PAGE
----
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  • Source: Artforum
  • Author: Alpesh Kantilal Patel
  • Date: April, 2021
  • Format: Print

Raúl de Nieves


Raúl de Nieves, Fina Vision, 2019, vintage military suit, sequins, metal bells, threads, glue, cardboard, plastic beads, tape, trims, mannequin, dimensions variable.

Walking into “Eternal Return & the Obsidian Heart,” Brooklyn-based artist Raúl de Nieves’s survey exhibition here, felt like entering a carnival-like space that was part Gothic cathedral, part queer dance club. The artist, like an alchemist, transforms the mundane into the marvelous. For instance, Celestial, 2007, an early sculpture, began as a pair of high heels de Nieves wore to sundry queer and art events while living in San Diego. But after some labor-intensive glamorizing, the shoes were now barely recognizable. In encrusting them with sparkling colorful beads and pearls, the artist had not so much memorialized the footwear as he had reincarnated it into a scintillating undulating mass of orange, yellow, and transparent jewels.

The theme of rebirth also manifested in Celebration, 2020, an installation that featured a deconstructed soft sculpture of de Nieves’s mother giving birth to him. The maternal figure, adorned with beads, pearls, and a few yellow feathers, lies flat on a roughly knee-high platform. Surrounding the body is a polychromatic array of confetti, buttons, and metal bells. The woman is contorted and appears to writhe; she seems to be in a state of both glittery decomposition and revitalization. On the plinth are more identifiable objects, such as doll heads, watches, a condom, a lipstick, a crumpled Starburst package wrapper, and even the artist’s 2018 Frieze Art Fair identification badge. A more recent addition, a face mask, spoke to our current pandemic moment.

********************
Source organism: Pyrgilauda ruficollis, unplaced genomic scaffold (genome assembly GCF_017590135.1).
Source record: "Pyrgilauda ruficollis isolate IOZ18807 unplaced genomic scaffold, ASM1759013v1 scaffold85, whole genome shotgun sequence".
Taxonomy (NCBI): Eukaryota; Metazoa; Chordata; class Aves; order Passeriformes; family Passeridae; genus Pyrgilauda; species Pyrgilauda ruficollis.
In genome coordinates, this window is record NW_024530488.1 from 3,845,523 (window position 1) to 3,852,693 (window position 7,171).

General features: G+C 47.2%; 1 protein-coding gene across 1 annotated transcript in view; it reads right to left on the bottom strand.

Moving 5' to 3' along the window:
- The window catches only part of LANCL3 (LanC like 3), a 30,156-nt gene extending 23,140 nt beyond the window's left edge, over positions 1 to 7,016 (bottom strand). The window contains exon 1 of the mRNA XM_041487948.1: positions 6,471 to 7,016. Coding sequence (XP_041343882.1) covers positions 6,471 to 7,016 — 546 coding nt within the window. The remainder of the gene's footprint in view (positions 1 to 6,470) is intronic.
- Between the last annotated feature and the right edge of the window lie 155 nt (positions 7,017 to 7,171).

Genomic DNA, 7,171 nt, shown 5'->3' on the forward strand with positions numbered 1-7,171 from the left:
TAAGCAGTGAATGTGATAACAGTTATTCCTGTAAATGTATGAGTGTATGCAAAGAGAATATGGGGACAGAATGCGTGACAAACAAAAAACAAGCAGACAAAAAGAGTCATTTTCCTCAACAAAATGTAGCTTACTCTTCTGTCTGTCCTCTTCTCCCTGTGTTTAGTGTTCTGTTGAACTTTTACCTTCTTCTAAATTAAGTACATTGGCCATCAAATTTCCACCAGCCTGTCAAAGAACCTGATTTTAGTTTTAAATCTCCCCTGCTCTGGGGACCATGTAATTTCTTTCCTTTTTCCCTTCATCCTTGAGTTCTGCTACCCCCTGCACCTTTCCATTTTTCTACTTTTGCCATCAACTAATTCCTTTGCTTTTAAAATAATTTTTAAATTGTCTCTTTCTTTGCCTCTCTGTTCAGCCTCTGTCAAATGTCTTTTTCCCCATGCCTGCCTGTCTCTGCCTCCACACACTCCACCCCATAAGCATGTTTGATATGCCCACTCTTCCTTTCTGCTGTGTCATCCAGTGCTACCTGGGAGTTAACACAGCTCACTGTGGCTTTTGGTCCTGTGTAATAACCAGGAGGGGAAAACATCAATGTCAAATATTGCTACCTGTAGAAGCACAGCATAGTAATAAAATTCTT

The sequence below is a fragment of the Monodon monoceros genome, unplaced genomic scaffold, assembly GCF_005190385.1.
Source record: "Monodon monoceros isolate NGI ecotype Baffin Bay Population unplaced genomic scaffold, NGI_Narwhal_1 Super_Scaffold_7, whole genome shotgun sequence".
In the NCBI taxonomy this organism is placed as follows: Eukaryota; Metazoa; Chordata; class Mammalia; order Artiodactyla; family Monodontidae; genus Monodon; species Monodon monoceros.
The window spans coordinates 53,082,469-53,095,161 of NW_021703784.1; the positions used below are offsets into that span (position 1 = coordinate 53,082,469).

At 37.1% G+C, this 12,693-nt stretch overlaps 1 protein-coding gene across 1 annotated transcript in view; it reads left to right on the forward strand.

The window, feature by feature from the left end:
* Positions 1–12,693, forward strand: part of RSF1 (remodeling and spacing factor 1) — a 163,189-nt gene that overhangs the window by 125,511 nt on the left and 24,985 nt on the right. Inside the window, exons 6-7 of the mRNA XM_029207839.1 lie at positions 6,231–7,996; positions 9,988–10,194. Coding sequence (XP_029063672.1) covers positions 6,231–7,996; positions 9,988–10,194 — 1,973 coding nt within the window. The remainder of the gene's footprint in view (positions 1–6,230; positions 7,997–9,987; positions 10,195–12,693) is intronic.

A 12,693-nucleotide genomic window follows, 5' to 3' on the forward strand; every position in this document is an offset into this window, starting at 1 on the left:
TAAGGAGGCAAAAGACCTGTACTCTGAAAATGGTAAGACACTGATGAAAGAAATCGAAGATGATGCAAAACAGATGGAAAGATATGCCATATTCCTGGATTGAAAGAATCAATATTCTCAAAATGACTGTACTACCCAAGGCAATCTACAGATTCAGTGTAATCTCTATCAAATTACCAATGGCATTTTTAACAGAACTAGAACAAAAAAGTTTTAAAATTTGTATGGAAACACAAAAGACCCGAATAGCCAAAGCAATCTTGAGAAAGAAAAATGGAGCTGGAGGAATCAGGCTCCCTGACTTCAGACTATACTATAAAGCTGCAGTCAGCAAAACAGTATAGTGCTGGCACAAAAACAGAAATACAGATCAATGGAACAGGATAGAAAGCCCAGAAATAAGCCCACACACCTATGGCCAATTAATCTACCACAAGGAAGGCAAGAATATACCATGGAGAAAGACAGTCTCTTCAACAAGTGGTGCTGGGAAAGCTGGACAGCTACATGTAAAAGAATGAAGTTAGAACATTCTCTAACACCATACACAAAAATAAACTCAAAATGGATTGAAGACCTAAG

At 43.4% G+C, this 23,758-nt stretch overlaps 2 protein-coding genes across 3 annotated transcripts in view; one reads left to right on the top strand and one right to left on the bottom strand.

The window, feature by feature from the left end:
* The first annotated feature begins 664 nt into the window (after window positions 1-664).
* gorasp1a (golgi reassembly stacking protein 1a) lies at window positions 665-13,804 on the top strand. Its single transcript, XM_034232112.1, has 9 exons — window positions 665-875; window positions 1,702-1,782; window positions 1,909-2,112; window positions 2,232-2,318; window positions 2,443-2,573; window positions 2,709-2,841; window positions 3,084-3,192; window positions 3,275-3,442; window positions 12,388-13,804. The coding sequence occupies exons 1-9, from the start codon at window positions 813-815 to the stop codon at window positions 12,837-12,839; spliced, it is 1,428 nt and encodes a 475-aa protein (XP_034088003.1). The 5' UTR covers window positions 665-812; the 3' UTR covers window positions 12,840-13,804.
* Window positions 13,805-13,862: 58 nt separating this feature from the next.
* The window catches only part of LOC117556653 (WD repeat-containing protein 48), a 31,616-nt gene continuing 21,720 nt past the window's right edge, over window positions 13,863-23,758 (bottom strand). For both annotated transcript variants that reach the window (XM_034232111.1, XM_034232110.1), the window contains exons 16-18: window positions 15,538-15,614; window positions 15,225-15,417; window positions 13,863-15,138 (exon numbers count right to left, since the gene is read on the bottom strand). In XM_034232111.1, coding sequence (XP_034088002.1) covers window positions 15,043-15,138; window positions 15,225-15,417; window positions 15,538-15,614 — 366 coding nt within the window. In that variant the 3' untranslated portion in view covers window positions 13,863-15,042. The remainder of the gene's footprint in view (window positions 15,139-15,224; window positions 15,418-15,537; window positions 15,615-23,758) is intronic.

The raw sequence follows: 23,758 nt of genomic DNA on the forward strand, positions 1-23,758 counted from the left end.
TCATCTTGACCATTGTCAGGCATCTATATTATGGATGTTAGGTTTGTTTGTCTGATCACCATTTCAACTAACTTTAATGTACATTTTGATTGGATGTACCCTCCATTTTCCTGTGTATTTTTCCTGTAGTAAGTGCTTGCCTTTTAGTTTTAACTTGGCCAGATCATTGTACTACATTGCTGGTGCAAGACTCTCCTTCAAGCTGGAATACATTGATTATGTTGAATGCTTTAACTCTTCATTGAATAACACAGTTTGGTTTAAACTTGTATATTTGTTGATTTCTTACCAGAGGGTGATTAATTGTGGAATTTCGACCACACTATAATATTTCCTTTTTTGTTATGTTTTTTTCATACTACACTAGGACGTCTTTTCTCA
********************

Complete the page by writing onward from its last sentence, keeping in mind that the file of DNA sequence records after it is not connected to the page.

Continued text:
De Nieves’s roughly sixty-foot-long mural Basilio, 2019, named after the artist’s maternal grandfather, took up most of one wall within the exhibition and further illustrated his preternatural approach to materials. From afar, the mural appeared to be composed of stained glass, like a grand window inside a massive church. A closer look, however, revealed that the sixty-four-panel piece had been constructed from the most pedestrian of materials—tape, acetate paper in various colors, glitter, house paint, and wood—but to wondrous effect. At the heart of the work is an infinity sign, flanked on both sides by a host of lunar forms in different sizes—perhaps moons encircling planets, or planets orbiting the sun: a cosmic tableau of eternal return. This sense of circularity and the celestial also comes to the fore in de Nieves’s When I Look into Your Eyes I See the Sun, 2018, a functioning carousel.

Directly across from the mural was Fina, 2019, a large, ziggurat-style structure named after de Nieves’s mother. It is made from wood and black glass—the latter is a substitute for shiny obsidian, which, in ancient Mexican cultures was used as a portal mirror through which one could commune with one’s ancestors. Sitting or standing on Fina are mannequins dressed in vintage military suits. But the figures were barely recognizable, as they have been festooned with an assortment of alluring baubles and bijous. The designs for the dolls’ elaborate costumes were influenced by religious ceremonies de Nieves saw in Michoacán, Mexico, where he spent part of his youth. Monitors nearby played videos in which the artist dons these costumes for various collaborative performances with musicians. Unfortunately, this documentation failed to capture what it must feel like to witness these rituals and ceremonial objects in person—the footage, alas, mitigated the works’ singular magic.

Queer artists of color such as de Nieves interfere with the whiteness of white-cube cultural institutions in necessary numinous ways. An infectious optimism—merged with deep imagination and a generous dose of queer fabulousness—suffused this show. The artist’s presentation was like a bright discotheque illuminating a very dark world.